(The Center Square) – House Republicans introduced legislation on Friday to eliminate state income taxes on government retirement plans.
House Bill 46 would amend the state statute to “make income received from a North Carolina state or local government retirement plan or a federal government retirement plan exempt from the state income tax.”
The bill is sponsored by Republican Reps. George Cleveland of Onslow County, Frank Iler of Brunswick County, Jon Hardister of Guilford County, and Donna McDowell White of Johnston County, and currently has two co-sponsors.
HB46 would strike language currently in law that references the state Supreme Court’s decision in Bailey v. State of North Carolina and other cases that provided tax exemptions for specific retirement benefits for government employees.
Those exclusions involve retirement benefits received from certain defined benefit plans, including the North Carolina Teachers’ and State Employees’ Retirement System; the North Carolina Local Governmental Employees’ Retirement System; the North Carolina Consolidated Judicial Retirement System; the Federal Employees’ Retirement System; or the U.S. Civil Service Retirement System.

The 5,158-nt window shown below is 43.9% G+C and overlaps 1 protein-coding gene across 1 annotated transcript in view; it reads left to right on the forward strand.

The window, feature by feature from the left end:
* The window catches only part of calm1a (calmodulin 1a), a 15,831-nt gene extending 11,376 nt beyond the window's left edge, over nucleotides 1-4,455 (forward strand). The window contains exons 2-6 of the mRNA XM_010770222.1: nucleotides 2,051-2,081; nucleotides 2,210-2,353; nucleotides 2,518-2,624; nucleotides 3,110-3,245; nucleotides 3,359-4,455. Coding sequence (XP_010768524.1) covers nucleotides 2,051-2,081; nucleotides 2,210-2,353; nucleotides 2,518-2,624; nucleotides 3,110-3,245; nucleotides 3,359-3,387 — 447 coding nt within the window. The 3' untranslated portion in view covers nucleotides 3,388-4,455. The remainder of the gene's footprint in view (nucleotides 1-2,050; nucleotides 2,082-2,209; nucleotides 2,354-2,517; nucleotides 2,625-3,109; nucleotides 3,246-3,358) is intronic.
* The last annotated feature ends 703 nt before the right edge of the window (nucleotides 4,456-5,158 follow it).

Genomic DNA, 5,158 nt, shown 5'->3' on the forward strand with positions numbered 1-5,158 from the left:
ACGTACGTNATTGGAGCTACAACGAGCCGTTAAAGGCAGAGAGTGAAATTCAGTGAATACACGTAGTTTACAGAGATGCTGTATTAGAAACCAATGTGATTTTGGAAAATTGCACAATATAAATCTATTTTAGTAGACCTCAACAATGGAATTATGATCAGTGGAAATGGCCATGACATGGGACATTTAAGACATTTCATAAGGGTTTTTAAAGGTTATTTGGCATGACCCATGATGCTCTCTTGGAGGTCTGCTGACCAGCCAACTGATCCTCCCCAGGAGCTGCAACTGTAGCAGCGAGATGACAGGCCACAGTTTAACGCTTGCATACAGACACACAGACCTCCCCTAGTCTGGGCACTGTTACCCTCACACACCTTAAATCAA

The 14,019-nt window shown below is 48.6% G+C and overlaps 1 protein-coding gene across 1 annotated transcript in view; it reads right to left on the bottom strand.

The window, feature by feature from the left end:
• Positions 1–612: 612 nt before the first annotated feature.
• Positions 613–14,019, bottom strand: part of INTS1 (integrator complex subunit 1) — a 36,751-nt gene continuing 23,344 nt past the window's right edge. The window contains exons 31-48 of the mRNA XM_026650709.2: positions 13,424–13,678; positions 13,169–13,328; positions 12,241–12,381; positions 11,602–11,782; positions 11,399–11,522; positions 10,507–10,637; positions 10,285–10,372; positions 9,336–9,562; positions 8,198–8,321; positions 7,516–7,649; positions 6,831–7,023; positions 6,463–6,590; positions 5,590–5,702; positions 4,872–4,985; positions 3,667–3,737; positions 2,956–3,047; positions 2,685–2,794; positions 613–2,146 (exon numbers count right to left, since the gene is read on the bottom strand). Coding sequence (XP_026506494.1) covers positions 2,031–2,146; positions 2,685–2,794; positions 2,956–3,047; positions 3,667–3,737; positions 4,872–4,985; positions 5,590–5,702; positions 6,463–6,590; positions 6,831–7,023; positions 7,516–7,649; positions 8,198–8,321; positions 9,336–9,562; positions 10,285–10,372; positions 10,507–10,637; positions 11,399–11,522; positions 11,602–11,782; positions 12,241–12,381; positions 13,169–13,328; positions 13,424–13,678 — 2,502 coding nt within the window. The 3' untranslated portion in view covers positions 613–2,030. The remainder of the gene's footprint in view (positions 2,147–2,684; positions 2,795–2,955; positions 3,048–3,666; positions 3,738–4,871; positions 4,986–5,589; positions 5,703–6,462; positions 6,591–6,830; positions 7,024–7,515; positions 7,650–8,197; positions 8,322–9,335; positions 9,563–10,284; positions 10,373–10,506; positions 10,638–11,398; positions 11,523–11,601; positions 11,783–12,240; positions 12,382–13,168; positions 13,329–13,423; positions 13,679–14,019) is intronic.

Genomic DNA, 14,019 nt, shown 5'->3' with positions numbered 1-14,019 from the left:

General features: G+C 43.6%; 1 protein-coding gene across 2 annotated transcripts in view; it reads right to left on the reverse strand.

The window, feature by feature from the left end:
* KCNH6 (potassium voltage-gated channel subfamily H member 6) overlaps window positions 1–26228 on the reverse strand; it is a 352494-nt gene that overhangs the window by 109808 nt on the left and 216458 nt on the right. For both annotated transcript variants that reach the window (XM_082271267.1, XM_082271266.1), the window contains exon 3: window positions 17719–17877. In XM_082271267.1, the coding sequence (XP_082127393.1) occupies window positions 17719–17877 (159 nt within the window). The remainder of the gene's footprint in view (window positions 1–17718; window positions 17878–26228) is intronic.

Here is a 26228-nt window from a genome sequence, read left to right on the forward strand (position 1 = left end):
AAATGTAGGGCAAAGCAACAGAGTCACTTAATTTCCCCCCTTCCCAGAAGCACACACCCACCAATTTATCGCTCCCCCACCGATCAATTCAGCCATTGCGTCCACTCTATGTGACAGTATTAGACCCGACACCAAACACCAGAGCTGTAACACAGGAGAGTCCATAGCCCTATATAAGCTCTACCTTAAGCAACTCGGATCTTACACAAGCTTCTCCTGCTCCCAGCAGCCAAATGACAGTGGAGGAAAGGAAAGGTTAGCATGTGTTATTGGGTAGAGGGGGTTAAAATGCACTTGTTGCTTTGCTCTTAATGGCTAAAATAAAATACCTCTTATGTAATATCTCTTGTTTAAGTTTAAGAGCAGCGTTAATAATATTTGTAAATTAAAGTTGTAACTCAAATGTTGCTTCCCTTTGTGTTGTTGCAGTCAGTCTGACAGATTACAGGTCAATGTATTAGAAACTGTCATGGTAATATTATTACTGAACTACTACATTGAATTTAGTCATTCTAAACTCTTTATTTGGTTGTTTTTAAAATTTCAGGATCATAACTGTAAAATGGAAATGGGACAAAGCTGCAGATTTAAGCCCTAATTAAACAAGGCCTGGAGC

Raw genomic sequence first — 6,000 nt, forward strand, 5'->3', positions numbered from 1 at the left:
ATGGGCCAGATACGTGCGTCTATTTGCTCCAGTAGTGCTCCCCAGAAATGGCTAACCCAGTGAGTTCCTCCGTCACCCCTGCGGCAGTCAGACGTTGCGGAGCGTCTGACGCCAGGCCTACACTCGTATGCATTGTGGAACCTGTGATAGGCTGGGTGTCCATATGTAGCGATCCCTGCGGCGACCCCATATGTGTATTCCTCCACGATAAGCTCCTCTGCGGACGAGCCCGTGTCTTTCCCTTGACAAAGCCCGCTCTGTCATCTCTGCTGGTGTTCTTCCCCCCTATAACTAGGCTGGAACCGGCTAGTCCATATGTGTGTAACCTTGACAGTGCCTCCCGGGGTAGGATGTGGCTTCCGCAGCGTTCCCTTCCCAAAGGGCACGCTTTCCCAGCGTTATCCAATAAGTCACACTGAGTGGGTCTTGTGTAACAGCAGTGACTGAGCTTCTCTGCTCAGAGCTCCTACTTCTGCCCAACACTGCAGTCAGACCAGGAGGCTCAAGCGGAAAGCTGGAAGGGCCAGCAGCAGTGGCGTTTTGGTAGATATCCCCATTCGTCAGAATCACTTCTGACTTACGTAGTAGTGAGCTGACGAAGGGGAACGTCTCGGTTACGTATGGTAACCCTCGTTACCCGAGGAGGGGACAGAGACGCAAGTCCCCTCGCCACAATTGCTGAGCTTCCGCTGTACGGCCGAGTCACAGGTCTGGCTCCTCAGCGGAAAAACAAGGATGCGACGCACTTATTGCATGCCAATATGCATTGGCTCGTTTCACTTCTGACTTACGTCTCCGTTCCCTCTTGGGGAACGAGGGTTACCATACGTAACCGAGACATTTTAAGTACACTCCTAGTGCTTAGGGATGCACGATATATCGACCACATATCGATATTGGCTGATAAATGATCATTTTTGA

The court ordered exemptions, which also included military retirements and benefits from state 401(k) and 457 plans, applied to retirees with five or more years of creditable service as of Aug. 12, 1989.
HB46 replaces the court imposed exemptions with any amount received from one or more state, local or federal government retirement plans, while allowing the same exemption for beneficiaries of a retired member of the U.S. Armed Forces who served at least 20 years or medically retired.
There is no fiscal note attached to the bill, and the potential impact on state revenues is unclear.
North Carolina exempts all Social Security retirement benefits from income taxes, while other forms of retirement income is taxed at a flat rate of 4.75% for 2023.
Lawmakers have reduced the state’s individual income tax rate from about 7% a decade ago to the 4.75% rate that took effect in 2023. Further reductions approved by the General Assembly in 2021 will cut the rate to 4.6% in 2024, 4.5% in 2025, 4.25% in 2026, and 3.99% in 2027, according to the North Carolina Department of Revenue.